The campaign, launched in 2007, has a pioneer approach when interfacing violence and AIDS. The actions include monitoring the system of the Children and Adolescent Rights Act – ECA –, the care structure for youth victim of violence, while reinforcing the need for preventing violence and the HIV/AIDS with youth victim of abuse and sexual exploitation through a sequence of “dialogue roundtables” on the issue at public schools.

Even though there are positive response, the Campaign identifies many challenges such as the lack of unified database system that would ease the monitoring of violent cases, that are badly monitored for the sheer lack of basic information entry. The health care professional resist to write down the cases in detail. And the worst case scenario, the lack or limited prophylaxis medication for HIV in cases of rape.

“Confronting the AIDS Feminization” plan is still ONLY A PLAN

May 11, 2009

Since March, representatives of different social strata of Pernambuco have come together to discuss the Integrated Plan to Confront the Feminization of AIDS and other Sexually Transmitted Disease, result of a partnership between the Ministry of Health and the Special Secretary of Policies for Women of the State. The meetings have happened at Gestos.

The plan, that has as a fundamental element the confrontation against the multiple vulnerabilities that contribute for the Brazilian women to become susceptible to HIV or other sexually transmitted diseases, was launched in 2007 March. It has had much publicity in international events, but until today it has not been realized. In 2007 there were macro-region evaluation about the proposal, but the final version of the plan, with the contributions of those consultations, has not been made available either by the Ministry of Health or the State Special Secretary of Policies for Women, whose web site still has the old version of the plan.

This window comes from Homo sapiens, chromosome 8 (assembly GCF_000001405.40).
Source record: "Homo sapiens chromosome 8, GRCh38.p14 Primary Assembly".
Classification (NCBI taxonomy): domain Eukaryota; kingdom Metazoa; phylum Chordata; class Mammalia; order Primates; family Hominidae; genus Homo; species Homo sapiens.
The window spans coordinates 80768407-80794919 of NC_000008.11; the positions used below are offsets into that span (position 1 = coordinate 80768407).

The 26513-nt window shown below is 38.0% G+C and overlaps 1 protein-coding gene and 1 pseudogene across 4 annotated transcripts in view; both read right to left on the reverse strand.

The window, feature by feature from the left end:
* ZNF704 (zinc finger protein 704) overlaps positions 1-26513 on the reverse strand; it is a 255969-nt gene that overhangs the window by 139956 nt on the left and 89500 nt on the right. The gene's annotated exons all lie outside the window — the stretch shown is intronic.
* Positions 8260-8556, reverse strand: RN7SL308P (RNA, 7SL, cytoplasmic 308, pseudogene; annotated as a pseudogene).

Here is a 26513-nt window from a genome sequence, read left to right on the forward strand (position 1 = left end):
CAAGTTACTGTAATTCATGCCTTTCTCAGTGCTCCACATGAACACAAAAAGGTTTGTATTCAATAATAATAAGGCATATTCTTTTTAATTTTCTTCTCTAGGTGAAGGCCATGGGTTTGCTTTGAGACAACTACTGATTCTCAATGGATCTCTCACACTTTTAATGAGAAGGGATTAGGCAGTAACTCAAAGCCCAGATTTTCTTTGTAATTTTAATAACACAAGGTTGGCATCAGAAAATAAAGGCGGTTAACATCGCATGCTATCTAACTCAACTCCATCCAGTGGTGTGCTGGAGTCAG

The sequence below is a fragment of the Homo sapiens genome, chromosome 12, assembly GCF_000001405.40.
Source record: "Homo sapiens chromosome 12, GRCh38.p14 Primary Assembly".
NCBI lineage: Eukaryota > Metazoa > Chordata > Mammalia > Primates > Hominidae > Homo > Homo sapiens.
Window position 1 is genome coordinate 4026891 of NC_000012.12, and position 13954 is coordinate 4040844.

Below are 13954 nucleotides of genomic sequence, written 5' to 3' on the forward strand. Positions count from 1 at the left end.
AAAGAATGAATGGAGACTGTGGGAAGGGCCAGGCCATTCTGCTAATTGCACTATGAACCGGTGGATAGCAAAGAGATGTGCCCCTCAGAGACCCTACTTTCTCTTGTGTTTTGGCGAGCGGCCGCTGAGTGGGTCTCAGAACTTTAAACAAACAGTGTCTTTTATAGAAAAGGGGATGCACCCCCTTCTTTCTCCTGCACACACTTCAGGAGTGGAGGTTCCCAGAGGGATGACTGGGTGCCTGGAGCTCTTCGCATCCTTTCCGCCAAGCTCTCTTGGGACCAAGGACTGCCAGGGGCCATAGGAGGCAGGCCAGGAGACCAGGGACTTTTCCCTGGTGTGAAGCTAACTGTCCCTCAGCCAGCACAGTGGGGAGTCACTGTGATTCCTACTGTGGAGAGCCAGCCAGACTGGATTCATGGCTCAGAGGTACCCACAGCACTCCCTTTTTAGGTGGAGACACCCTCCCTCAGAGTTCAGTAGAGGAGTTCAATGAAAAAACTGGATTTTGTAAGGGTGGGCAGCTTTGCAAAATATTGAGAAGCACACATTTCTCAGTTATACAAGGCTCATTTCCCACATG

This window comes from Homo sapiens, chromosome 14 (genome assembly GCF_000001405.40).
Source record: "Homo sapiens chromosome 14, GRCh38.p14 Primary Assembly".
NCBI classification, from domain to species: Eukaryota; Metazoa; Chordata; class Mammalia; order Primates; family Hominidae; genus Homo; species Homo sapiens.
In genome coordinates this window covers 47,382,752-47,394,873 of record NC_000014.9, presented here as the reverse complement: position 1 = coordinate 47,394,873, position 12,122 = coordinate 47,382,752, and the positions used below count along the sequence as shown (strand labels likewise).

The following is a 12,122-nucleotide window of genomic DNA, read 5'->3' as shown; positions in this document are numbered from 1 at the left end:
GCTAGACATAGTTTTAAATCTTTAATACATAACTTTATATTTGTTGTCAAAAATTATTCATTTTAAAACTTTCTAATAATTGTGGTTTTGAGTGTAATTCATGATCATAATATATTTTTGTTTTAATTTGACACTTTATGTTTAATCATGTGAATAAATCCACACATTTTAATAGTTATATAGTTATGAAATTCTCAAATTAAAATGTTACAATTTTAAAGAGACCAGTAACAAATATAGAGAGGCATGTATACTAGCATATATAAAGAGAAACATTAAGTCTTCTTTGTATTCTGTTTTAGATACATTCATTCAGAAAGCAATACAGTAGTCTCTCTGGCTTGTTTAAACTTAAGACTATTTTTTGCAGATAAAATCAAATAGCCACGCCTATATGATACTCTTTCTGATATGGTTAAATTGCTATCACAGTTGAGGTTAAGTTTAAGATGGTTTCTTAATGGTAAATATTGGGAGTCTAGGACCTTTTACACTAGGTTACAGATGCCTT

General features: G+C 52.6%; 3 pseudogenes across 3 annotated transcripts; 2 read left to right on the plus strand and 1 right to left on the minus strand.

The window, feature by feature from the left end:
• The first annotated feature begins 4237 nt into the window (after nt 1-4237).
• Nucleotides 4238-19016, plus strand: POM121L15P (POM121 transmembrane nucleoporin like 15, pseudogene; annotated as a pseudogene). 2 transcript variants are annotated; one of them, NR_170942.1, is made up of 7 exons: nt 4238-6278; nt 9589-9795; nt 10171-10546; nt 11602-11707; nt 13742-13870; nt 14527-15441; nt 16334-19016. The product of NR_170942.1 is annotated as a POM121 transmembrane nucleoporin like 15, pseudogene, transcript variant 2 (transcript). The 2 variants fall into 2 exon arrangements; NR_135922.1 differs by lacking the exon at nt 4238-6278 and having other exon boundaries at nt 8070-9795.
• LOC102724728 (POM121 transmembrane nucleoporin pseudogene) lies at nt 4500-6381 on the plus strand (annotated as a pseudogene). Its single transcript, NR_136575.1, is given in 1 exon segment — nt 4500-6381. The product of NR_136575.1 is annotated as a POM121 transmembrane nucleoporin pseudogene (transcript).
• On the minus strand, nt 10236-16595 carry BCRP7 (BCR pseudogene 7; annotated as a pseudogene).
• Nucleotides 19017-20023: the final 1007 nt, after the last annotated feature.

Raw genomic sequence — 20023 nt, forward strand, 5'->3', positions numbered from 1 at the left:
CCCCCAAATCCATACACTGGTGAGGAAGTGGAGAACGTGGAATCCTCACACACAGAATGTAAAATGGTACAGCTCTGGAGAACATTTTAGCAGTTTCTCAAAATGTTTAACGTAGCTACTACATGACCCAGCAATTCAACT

In Pernambuco, the Secretary of Health, through the State Coordination of STD/AIDS, was responsible to present the proposal for the State Plan until 2007 December – deadline that has been long gone – and up until today, nothing.

For the organized civil society it is clear that the lack of publicity of the Plan among the social organizations and the lack of articulation between health and women policy managers, even though the plan was confirmed in the last National Conference for Public Policies for Women, 2007 August, has contributed to the demise of the plan’s realization.

Among the organizations that follow the debate are the Health Municipal Council of Recife and of the state of Pernambuco, Women Municipal Council of Recife, Race Equity Council, RNP+, Articulation Pernambuco AIDS, Women’s Forum of Pernambuco, Women Federation of Pernambuco, Young Feminists Colective, Sex Workers Association of Pernambuco and the Family and Gender Nucleus of the Federal University of Pernambuco (UFPE).